• Having per-API-version functional tests for all the API requests. This means tests ensure that all versions that the server should support concurrently continue to be tested

This provides for changes over time in request and response formats supported by each API version, changes to binding from requests, changes to response payload formats, changes to URL mappings, and even changes to HTTP headers and status codes used. Build robust versioning infrastructure in from the start.

It isn't foolproof, and in some ways not even that elegant, but it gets the job done well. We had several client and API revisions and no problems that I am aware of with API incompatibility. I always maintained during development that having a full suite of functional tests for the API was absolutely critical to prevent the iOS client and Grails server developers chasing round in circles trying to isolate whether the client or server was at fault. This actually necessitated me making some improvements to the Functional Test plugin 2.0 RCs to support API testing better - something for which I have not found any better solution.

Good logging at the server end was also very helpful on this front. If a client seems to misbehave and you see some dodgy data in the staging server logs, you have just saved yourself a lot of debugging pain. So add lots of DEBUG logging that includes all headers and payloads where possible, and run your staging environment with DEBUG logging all the time.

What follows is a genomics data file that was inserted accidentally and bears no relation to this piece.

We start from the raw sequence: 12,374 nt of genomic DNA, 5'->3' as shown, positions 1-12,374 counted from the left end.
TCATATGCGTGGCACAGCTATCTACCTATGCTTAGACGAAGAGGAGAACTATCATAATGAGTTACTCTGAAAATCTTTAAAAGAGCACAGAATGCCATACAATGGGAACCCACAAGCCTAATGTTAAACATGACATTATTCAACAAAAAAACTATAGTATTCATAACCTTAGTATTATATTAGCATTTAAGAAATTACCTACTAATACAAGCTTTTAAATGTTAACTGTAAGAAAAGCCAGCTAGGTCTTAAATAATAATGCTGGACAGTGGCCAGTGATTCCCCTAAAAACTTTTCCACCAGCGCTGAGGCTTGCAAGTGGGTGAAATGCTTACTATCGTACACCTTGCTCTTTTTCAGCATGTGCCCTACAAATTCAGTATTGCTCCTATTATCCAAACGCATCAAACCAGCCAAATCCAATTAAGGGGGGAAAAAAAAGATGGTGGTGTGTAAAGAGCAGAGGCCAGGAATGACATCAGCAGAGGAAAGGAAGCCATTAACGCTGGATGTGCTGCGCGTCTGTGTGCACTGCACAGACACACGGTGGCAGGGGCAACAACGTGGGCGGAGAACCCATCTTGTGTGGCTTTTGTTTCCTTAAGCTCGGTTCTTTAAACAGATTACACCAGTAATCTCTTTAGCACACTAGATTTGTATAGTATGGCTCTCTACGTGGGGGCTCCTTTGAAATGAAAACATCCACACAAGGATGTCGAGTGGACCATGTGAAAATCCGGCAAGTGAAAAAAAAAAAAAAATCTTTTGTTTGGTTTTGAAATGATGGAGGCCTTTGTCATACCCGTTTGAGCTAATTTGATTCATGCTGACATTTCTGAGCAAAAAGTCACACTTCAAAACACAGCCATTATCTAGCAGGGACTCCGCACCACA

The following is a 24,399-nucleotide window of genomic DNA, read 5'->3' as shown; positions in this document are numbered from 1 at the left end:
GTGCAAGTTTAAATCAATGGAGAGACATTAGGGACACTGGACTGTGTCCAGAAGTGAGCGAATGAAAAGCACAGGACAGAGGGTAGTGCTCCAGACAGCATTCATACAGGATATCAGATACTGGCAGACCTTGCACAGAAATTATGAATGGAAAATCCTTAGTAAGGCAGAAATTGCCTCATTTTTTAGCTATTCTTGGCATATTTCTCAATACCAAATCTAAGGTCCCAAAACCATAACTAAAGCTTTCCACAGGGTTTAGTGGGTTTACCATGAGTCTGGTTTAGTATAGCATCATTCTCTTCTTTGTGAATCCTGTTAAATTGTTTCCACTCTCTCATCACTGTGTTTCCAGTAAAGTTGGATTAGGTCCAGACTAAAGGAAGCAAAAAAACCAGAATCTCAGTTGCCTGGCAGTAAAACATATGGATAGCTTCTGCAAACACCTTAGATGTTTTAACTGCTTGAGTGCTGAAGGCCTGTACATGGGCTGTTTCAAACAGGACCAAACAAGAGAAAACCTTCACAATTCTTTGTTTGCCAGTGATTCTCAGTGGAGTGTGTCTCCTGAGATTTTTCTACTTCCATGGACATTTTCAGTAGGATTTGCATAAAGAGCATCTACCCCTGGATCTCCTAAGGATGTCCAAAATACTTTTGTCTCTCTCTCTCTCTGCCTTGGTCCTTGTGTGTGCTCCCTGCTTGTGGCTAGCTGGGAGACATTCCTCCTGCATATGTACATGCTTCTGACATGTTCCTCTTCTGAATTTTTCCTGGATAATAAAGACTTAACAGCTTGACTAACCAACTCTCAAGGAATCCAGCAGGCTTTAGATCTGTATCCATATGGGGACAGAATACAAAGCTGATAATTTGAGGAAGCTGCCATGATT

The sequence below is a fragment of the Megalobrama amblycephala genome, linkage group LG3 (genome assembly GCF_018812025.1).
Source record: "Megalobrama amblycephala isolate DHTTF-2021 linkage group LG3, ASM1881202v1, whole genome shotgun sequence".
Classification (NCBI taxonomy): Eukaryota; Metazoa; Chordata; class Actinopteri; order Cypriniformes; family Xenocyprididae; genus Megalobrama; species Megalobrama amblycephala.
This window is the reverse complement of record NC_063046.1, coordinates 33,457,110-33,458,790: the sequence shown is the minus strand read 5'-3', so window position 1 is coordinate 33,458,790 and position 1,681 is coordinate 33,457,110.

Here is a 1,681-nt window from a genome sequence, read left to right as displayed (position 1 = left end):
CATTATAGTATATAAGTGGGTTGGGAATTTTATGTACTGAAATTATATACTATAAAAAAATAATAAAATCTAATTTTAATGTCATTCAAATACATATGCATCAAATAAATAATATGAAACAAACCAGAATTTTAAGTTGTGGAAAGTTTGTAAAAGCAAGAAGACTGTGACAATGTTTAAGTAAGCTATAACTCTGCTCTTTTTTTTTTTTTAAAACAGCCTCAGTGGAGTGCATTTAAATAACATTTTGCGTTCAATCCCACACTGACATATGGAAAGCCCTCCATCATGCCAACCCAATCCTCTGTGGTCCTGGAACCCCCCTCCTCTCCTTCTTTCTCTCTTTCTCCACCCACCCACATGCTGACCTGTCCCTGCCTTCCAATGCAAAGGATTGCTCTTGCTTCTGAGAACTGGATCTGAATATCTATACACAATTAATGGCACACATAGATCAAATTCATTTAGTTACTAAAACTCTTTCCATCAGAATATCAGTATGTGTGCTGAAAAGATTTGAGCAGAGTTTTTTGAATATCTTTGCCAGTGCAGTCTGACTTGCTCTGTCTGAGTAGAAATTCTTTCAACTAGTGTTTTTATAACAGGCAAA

As far as REST goes, I would prefer a high level API definition DSL as I mentioned recently on the Grails mailing list, but that is something somebody else will have to work on I expect.

On the user-facing side of the website, we had to be able to show photos and albums and allow playback of the audio associated with these. We also had to allow recording of audio directly in the browser. If you've never done that before, all I can say is don't. The state of current browsers is such that the only way to do this in 2013 is still to use a Flash app to record the audio and stream it up to a media server which converts from FLV format to something like MPEG-4 audio. Our app then gets the audio file saved from by the media server and post-processes it to hook it up to the relevant database data.

User signup is handled via the REST API although there is web UI for the password change screen and admin logins. For these we use Grails Platform UI and my Fresh Security plugin which together put a friendly skin over Spring Security for the basic signup, log in and log out requirements of most sites.

Using a custom UI Set and Theme for Platform UI and GSP template overrides for forms provided by Fresh Security, we have a nicely skinned UI with minimal fuss. Fresh Security's UI elements are rendered in a manner and using CSS/JS libraries defined by our application, without us having to explicitly code this or hack styling into the Fresh Security plugin. Platform UI demonstrating its flexibility.

This was a fun project and the Spoke Technologies team are continuing to add new features and services to the product. It was a great experience to work with iOS developers and have some input on the direction of the application and service.

They are now expanding their in-house development teams and I am looking for new clients to help out.